The sommelier lectured me about the general qualities of Vouvray after I asked about the specific attributes of a Vouvray on the list. An hour in, and still no spot at the counter, we relented and ordered the $145 deluxe sushi box.
It arrived garnished with flowers, an artfully arranged collection with almost 50 pieces of rolls, nigiri and sashimi. The corners of the box were festooned with cute little balls of rice topped by thin strips of salmon and yellowtail. Other rolls followed this format: lots of rice with fish pressed on top, like a simpler, blander version of oshizushi. The more traditionally shaped rolls had barely any fish in them at all — a whisper of pink in nori-wrapped rice.
The sashimi and nigiri were standard salmon, tuna and the like. Once you removed the very pretty garnishes, the food reminded me of what you might get from a corporate catering platter.
A few weeks later, we were up two flights of stairs and tucked into a back room, and the tone of service could not have been more different. A sommelier and a server flitted around the horseshoe counter attending to every person’s need. A set of impressive sushi knives lay across the counter where Jangyong Hyun, a senior sous-chef, prepared the evening’s food after he made a somewhat grand entrance.
Over 19 courses, I occasionally found what I’d been hoping for: beautifully fresh seafood over barely warm rice. Squid from Port Phillip Bay was lightly singed, and as tender and sweet as a scallop, but with a slight textural snap. Scampi sushi, also known as sweet shrimp, was daubed with three kinds of roe as well as finger lime. The richly creamy flesh made it the dish of the evening, delicately bolstered by freshly grated Tasmanian wasabi.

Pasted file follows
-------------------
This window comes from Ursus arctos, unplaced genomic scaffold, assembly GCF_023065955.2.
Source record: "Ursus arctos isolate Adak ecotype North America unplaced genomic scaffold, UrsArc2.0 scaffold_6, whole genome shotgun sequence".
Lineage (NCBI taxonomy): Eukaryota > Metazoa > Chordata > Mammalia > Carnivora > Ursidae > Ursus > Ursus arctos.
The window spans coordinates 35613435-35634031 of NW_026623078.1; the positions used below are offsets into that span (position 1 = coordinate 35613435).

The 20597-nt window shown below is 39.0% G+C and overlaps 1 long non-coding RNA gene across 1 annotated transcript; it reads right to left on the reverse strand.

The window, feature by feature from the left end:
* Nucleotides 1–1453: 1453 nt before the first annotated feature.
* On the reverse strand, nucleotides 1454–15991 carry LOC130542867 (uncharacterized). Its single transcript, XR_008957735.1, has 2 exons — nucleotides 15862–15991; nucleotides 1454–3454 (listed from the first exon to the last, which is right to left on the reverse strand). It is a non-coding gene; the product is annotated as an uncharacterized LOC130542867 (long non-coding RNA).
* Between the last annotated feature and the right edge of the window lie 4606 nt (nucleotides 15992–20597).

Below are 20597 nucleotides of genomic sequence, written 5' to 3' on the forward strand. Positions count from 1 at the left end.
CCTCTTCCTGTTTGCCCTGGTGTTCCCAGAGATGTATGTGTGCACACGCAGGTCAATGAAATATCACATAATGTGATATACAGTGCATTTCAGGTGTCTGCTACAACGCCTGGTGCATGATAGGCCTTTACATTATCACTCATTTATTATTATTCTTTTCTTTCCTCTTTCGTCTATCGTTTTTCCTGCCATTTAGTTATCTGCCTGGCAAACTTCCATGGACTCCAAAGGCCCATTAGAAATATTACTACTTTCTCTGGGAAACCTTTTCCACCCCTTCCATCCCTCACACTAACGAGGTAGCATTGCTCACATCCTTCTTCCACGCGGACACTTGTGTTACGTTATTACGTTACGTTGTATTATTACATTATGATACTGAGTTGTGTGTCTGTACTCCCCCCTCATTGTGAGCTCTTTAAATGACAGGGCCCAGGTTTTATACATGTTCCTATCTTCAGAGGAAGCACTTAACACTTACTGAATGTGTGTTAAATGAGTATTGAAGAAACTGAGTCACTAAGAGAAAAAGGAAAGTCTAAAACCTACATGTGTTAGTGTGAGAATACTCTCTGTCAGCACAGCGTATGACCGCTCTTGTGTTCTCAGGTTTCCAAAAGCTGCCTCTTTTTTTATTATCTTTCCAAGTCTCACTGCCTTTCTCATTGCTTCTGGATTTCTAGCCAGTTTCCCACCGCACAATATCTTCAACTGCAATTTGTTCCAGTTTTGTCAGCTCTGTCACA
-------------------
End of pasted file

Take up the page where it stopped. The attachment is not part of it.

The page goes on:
Those moments were mostly eclipsed by a heavy reliance on theatrics, on the plate and in the meal’s execution. Charcoal crackers with eggplant miso were presented like cigars from a box pouring dry ice smoke. The chef seemed bewildered that I didn’t want to videotape the moment.
Despite the date printed on the menu, many components of advertised dishes were missing. In a tiny chirashi bowl that should have included mud crab and sea urchin, the uni were replaced with salmon roe. Instead of black truffle on the Wagyu sashimi, there was mushroom purée. “But we’ve added foie gras!” the chef said, beaming, not mentioning that the foie gras had been pilfered from the following dish, where it was supposed to appear atop toro sushi.
And those beautiful knives were barely used; almost all of the fish was cut by a cook working behind a curtain. Slicing fish may sound boring compared with dry-ice smoke, but knife work is arguably the greatest skill a sushi chef possesses.
That kind of quiet craft is replaced by spectacle, like a dessert that diners suck through a large clear straw, the chef pausing in front of each person to watch as finger lime and passion fruit jelly shot into our mouths. My fellow diners took longer photographing each twist and turn of the meal than they did actually eating anything.
It’s hard to fault a restaurant for giving people what they want, and increasingly diners want an experience that looks good enough on social media to justify the cost. Every dish I ate at Kisumé was visually impressive and photo-worthy, from the dismal sushi platter in the basement to the toro encased in foie gras choux at the exclusive tasting table, to a lunch of tempura zucchini and a bowl of elegant but bland udon.